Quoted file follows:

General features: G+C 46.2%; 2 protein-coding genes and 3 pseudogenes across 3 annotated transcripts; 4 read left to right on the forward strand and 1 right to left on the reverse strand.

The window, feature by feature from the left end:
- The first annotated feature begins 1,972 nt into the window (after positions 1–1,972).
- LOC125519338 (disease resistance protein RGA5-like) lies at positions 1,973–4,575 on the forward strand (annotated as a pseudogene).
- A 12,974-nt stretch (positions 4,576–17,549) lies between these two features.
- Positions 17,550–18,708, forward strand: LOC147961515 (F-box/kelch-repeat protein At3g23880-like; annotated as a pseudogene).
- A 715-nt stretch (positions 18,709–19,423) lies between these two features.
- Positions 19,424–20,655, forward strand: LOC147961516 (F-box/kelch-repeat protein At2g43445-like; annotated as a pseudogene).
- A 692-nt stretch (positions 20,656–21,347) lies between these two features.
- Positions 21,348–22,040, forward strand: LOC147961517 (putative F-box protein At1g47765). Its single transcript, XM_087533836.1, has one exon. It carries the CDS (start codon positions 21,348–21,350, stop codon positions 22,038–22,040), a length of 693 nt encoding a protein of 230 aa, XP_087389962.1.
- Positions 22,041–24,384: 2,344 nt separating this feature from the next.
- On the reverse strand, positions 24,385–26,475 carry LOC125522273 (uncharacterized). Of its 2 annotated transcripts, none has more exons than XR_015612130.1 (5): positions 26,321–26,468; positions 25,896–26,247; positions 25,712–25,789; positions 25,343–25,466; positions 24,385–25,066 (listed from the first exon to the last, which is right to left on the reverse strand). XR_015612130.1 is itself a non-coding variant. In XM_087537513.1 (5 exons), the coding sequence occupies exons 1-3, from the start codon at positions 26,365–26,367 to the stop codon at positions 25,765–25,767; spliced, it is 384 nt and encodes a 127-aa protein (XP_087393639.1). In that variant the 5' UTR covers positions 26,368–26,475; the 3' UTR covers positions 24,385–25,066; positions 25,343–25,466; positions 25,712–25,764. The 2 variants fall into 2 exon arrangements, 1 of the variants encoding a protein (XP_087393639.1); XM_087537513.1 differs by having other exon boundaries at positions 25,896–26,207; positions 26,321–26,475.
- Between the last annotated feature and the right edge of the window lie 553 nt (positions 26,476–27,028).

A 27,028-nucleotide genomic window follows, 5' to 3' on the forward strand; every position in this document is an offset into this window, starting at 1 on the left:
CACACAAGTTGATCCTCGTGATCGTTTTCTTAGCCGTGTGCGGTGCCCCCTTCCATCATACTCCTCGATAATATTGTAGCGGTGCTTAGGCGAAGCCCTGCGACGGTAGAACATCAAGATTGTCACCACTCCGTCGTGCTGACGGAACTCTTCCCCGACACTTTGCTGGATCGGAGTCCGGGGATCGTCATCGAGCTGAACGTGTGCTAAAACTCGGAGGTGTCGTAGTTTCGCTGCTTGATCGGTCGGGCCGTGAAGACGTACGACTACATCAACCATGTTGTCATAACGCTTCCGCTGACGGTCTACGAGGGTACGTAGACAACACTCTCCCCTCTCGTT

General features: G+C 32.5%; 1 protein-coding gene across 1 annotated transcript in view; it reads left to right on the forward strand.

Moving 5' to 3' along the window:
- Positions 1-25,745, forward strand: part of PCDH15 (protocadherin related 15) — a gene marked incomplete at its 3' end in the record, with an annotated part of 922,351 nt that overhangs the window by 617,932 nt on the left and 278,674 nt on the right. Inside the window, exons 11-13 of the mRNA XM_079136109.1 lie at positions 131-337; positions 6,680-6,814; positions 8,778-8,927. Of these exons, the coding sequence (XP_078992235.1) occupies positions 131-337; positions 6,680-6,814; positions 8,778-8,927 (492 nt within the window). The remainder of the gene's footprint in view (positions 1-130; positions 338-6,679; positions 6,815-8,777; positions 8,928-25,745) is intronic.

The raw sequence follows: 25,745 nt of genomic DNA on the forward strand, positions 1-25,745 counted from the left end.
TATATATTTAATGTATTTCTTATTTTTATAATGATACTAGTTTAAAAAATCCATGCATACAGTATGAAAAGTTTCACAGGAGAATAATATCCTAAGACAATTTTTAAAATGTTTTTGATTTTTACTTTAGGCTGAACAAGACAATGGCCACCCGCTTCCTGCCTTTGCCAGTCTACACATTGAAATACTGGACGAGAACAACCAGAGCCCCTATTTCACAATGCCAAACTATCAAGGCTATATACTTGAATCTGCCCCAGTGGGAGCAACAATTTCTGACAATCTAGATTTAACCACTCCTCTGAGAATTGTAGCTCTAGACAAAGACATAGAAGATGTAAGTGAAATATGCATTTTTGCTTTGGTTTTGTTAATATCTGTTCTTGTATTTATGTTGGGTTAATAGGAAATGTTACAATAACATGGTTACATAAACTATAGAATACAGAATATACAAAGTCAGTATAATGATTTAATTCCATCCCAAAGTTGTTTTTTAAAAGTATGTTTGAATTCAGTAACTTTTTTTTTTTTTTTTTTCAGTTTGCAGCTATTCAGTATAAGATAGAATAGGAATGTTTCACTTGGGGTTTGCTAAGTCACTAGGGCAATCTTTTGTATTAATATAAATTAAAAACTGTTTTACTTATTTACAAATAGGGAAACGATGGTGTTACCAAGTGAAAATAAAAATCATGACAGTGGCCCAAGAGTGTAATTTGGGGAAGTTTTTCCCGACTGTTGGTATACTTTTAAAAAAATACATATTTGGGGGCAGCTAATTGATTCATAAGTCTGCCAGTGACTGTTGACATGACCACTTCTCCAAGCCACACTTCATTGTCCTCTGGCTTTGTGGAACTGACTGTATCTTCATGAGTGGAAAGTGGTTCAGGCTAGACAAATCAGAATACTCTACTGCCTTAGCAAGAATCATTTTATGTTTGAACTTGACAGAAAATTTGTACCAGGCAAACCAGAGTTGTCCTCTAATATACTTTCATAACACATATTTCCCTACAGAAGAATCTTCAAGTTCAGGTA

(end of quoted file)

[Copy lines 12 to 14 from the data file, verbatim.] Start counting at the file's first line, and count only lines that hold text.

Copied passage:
- On the reverse strand, positions 24,385–26,475 carry LOC125522273 (uncharacterized). Of its 2 annotated transcripts, none has more exons than XR_015612130.1 (5): positions 26,321–26,468; positions 25,896–26,247; positions 25,712–25,789; positions 25,343–25,466; positions 24,385–25,066 (listed from the first exon to the last, which is right to left on the reverse strand). XR_015612130.1 is itself a non-coding variant. In XM_087537513.1 (5 exons), the coding sequence occupies exons 1-3, from the start codon at positions 26,365–26,367 to the stop codon at positions 25,765–25,767; spliced, it is 384 nt and encodes a 127-aa protein (XP_087393639.1). In that variant the 5' UTR covers positions 26,368–26,475; the 3' UTR covers positions 24,385–25,066; positions 25,343–25,466; positions 25,712–25,764. The 2 variants fall into 2 exon arrangements, 1 of the variants encoding a protein (XP_087393639.1); XM_087537513.1 differs by having other exon boundaries at positions 25,896–26,207; positions 26,321–26,475.
- Between the last annotated feature and the right edge of the window lie 553 nt (positions 26,476–27,028).

A 27,028-nucleotide genomic window follows, 5' to 3' on the forward strand; every position in this document is an offset into this window, starting at 1 on the left: